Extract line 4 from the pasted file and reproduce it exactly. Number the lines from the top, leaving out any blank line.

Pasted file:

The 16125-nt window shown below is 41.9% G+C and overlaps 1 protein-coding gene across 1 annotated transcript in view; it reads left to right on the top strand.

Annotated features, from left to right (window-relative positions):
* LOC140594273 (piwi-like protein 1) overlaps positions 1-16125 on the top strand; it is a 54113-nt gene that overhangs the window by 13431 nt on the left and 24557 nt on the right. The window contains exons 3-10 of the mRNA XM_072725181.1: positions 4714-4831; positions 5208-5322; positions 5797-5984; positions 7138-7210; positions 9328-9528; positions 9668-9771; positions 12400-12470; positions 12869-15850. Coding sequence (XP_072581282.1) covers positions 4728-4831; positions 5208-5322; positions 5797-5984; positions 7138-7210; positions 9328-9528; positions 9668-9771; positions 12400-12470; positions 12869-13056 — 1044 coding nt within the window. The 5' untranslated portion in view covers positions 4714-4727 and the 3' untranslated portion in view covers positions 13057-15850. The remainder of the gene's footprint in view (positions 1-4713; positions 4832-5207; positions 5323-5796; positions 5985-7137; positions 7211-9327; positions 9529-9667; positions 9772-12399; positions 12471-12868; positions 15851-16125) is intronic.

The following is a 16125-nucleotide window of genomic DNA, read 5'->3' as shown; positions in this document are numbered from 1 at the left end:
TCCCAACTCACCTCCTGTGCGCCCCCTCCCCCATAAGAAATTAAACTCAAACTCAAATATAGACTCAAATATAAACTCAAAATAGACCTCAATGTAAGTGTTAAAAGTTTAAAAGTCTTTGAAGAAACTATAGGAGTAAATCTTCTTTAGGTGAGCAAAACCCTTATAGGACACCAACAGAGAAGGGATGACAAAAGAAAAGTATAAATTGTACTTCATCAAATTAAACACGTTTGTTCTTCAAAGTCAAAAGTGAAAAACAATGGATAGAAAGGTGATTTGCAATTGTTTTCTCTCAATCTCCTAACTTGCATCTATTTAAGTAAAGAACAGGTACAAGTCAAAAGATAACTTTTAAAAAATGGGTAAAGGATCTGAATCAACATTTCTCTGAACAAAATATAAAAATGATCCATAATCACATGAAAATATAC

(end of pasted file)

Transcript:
The following is a 16125-nucleotide window of genomic DNA, read 5'->3' as shown; positions in this document are numbered from 1 at the left end: